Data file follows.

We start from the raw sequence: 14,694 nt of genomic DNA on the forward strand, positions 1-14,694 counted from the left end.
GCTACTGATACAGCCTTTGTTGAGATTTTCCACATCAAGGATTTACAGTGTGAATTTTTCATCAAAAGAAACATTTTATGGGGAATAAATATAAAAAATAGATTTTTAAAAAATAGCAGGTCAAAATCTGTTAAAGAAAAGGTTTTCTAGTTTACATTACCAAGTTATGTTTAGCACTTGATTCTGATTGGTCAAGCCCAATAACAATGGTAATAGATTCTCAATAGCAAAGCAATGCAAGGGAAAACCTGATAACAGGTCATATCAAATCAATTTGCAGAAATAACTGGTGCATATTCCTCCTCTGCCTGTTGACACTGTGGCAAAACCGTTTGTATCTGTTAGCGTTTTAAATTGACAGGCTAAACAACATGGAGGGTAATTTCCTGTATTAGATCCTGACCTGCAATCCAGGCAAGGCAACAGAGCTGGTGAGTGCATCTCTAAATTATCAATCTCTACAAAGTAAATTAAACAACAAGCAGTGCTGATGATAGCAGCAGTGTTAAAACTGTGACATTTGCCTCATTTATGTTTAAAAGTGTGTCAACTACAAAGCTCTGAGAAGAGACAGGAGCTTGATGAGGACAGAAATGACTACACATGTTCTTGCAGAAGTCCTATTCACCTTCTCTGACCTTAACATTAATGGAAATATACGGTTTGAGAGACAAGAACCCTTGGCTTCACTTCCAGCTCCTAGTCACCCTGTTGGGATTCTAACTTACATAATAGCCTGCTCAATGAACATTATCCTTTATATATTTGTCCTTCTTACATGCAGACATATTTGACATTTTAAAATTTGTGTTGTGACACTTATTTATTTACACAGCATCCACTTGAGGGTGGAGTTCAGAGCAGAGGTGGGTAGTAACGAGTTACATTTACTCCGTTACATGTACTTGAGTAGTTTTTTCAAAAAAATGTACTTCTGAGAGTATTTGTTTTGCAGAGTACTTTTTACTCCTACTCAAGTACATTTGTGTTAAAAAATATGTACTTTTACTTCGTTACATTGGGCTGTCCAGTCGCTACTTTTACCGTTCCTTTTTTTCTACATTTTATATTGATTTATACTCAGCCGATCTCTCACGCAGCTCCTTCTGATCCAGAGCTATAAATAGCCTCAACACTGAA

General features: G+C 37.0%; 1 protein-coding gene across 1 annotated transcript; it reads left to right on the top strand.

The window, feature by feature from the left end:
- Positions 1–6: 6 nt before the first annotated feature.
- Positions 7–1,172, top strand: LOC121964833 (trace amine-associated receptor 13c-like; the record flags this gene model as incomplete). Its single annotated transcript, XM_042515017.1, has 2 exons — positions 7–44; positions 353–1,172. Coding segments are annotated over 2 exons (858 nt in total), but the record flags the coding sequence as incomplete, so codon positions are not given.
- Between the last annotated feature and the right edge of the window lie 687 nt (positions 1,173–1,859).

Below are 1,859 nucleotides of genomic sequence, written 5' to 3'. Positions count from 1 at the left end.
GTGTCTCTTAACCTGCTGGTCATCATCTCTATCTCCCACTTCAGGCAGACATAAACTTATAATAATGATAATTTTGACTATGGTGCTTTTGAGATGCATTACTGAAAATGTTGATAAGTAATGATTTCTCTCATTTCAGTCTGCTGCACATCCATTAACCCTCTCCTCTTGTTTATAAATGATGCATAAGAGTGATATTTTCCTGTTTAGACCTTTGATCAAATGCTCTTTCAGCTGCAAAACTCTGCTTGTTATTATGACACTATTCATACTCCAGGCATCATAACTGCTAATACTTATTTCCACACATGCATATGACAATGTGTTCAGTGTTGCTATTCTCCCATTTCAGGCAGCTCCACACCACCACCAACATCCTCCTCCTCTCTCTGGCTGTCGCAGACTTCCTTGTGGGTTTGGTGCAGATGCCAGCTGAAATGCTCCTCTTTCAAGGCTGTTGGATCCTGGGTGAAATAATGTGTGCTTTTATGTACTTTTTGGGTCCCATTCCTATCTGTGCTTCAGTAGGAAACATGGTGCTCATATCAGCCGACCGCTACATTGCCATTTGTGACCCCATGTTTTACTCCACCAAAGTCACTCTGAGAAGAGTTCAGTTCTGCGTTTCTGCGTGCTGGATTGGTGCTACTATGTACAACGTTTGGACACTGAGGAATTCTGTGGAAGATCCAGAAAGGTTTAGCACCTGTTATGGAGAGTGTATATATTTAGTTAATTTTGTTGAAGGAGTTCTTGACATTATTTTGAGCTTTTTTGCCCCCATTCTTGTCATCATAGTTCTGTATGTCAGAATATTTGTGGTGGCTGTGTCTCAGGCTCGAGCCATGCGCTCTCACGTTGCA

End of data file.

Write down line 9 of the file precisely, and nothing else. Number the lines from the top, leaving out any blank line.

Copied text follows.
GTGTCTCTTAACCTGCTGGTCATCATCTCTATCTCCCACTTCAGGCAGACATAAACTTATAATAATGATAATTTTGACTATGGTGCTTTTGAGATGCATTACTGAAAATGTTGATAAGTAATGATTTCTCTCATTTCAGTCTGCTGCACATCCATTAACCCTCTCCTCTTGTTTATAAATGATGCATAAGAGTGATATTTTCCTGTTTAGACCTTTGATCAAATGCTCTTTCAGCTGCAAAACTCTGCTTGTTATTATGACACTATTCATACTCCAGGCATCATAACTGCTAATACTTATTTCCACACATGCATATGACAATGTGTTCAGTGTTGCTATTCTCCCATTTCAGGCAGCTCCACACCACCACCAACATCCTCCTCCTCTCTCTGGCTGTCGCAGACTTCCTTGTGGGTTTGGTGCAGATGCCAGCTGAAATGCTCCTCTTTCAAGGCTGTTGGATCCTGGGTGAAATAATGTGTGCTTTTATGTACTTTTTGGGTCCCATTCCTATCTGTGCTTCAGTAGGAAACATGGTGCTCATATCAGCCGACCGCTACATTGCCATTTGTGACCCCATGTTTTACTCCACCAAAGTCACTCTGAGAAGAGTTCAGTTCTGCGTTTCTGCGTGCTGGATTGGTGCTACTATGTACAACGTTTGGACACTGAGGAATTCTGTGGAAGATCCAGAAAGGTTTAGCACCTGTTATGGAGAGTGTATATATTTAGTTAATTTTGTTGAAGGAGTTCTTGACATTATTTTGAGCTTTTTTGCCCCCATTCTTGTCATCATAGTTCTGTATGTCAGAATATTTGTGGTGGCTGTGTCTCAGGCTCGAGCCATGCGCTCTCACGTTGCA